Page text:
> Books Publisher JM

  > Recommended Books



  > Authors

  > Cartoons

Publisher JM

  > About us

  > Links

  > Contact

Kulturgüter für Sammler zur Thematik Eidgenössische Bundesfeier
Echtgeld AG Echtgeld AG
Einrappen - Johannes Müller Schweizer Geld
OrSuisse Depositum Helveticum


Shopping Cart: empty (0.00 CHF)
> Order now

Articles, Authors

Third Daily Bell Interview
The Daily Bell is pleased to present this exclusive interview with Antal Fekete.
Author: Prof. Antal E. Fekete

Daily Bell: You pointed out to us previously that the "Constitution left it to the market to determine the rate at which the gold eagle would be tariffed in terms of the standard silver dollar. The Coinage Act of 1792, championed by Alexander Hamilton, the Secretary of the Treasury, established an official bimetallic gold/silver ratio at 15 to 1. This was price-fixing and as such unconstitutional." Did Hamilton know what he was doing? Did he realize he was destabilizing the US currency?

Antal Fekete: Hamilton was not a friend of the ideal of limited government. He wanted to enlarge the power of the federal government at the expense of state governments. He may not have realized that he was destabilizing the dollar, but he certainly believed in the omnipotence of the federal government to make his bimetallic ratio stick. Well, it did not and, as they say, the rest is history.

Daily Bell: You told us, "Historically money is not the creature of the state. It is the creature of the market in promoting gold as the most marketable substance on Earth over the millennia." It is probably safe to say that you don't believe along with assorted Gesellians and Brownians asserting that money is the province of the state and it cannot exist absent government control. True?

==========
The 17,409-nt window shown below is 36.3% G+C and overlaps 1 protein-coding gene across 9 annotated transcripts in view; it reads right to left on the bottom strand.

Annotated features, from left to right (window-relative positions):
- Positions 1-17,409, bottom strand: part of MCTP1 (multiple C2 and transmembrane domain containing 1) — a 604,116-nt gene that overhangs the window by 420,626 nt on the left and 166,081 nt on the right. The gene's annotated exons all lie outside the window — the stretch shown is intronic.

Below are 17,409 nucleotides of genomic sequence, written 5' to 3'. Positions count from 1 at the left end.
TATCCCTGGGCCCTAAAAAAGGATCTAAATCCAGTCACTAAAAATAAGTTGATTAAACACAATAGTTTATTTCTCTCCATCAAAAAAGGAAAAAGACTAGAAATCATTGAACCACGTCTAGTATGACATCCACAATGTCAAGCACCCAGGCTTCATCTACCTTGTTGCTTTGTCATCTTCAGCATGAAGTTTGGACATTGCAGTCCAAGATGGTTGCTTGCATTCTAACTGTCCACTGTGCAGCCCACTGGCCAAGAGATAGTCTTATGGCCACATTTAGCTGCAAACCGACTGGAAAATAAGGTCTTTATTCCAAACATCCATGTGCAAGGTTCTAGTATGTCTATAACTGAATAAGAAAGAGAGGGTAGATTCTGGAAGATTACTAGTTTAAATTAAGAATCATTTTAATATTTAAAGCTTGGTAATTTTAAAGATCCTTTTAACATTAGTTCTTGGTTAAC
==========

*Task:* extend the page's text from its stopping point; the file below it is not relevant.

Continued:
Antal Fekete: Yes and no. Comparable in importance to the invention of the wheel was the invention of the gold coin in the fifth century B.C. It made gold payments possible by tale. The expression paying by tale means counting out gold coins rather than weighing them − a clumsy procedure by comparison.Paying by tale is made possible by the governments guarantee to strike gold coins to exact standards, and its willingness to absorb losses due to wear and tear much the same way as it absorbs the cost of keeping the highways in good working order. The original meaning of legal tender, before advocates of monetary duress distorted it beyond recognition, was that the weight of the gold coin must fall within the range of established tolerance standards. Legal tender gold coins were those the weight of which complied with the standard. Legal tender gold coins were accepted at face value when paid out by tale, even if they were slightly under-weight. Coins that fell outside of the tolerance standards were not legal tender. They were accepted, but only by weight, not by tale. It can be seen that the involvement of the government in minting and circulating gold coins was an essential one, and we havent even mentioned how the government was supposed to deal with counterfeiters. But at this point government involvement must stop. In particular, the decision as to how many new gold coins ought to be put into circulation was not up to the government to make. It was up to the people. If they thought that there were not enough gold coins, then they could do something about it. They would take new gold from the mines, or old gold from jewelry to the Mint and get the same gold back in coined form, ounce-for-ounce. The right to regulate the money supply was the prerogative of the people, not of the government or of the banks.

> Table of Contents

> Print-Version Print
Pages: 1 · 2 · 3 · 4 · 5 · 6 · 7 · 8 · 9 · 10 · 11 · 12 · 13 · 14
© 2018 Publisher Johannes Müller | CH-3001 Berne |